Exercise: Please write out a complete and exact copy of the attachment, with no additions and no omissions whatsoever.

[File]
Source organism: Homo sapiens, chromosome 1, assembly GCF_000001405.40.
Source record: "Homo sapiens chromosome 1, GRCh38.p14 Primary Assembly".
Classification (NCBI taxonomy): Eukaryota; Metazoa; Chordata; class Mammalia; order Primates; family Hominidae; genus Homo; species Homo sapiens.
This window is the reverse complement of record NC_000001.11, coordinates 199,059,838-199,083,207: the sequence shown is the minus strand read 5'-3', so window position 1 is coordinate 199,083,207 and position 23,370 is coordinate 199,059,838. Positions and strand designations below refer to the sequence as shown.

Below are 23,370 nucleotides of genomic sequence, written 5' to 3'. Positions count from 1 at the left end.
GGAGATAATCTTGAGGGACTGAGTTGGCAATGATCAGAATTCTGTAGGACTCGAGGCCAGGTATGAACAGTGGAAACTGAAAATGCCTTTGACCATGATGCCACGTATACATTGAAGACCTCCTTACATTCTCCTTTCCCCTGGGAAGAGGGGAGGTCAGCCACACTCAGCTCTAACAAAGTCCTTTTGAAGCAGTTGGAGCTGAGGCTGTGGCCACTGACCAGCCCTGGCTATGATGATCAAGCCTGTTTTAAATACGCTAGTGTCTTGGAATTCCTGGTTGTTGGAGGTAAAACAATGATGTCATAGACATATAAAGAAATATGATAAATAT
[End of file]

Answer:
Source organism: Homo sapiens, chromosome 1, assembly GCF_000001405.40.
Source record: "Homo sapiens chromosome 1, GRCh38.p14 Primary Assembly".
Classification (NCBI taxonomy): Eukaryota; Metazoa; Chordata; class Mammalia; order Primates; family Hominidae; genus Homo; species Homo sapiens.
This window is the reverse complement of record NC_000001.11, coordinates 199,059,838-199,083,207: the sequence shown is the minus strand read 5'-3', so window position 1 is coordinate 199,083,207 and position 23,370 is coordinate 199,059,838. Positions and strand designations below refer to the sequence as shown.

Below are 23,370 nucleotides of genomic sequence, written 5' to 3'. Positions count from 1 at the left end.
GGAGATAATCTTGAGGGACTGAGTTGGCAATGATCAGAATTCTGTAGGACTCGAGGCCAGGTATGAACAGTGGAAACTGAAAATGCCTTTGACCATGATGCCACGTATACATTGAAGACCTCCTTACATTCTCCTTTCCCCTGGGAAGAGGGGAGGTCAGCCACACTCAGCTCTAACAAAGTCCTTTTGAAGCAGTTGGAGCTGAGGCTGTGGCCACTGACCAGCCCTGGCTATGATGATCAAGCCTGTTTTAAATACGCTAGTGTCTTGGAATTCCTGGTTGTTGGAGGTAAAACAATGATGTCATAGACATATAAAGAAATATGATAAATAT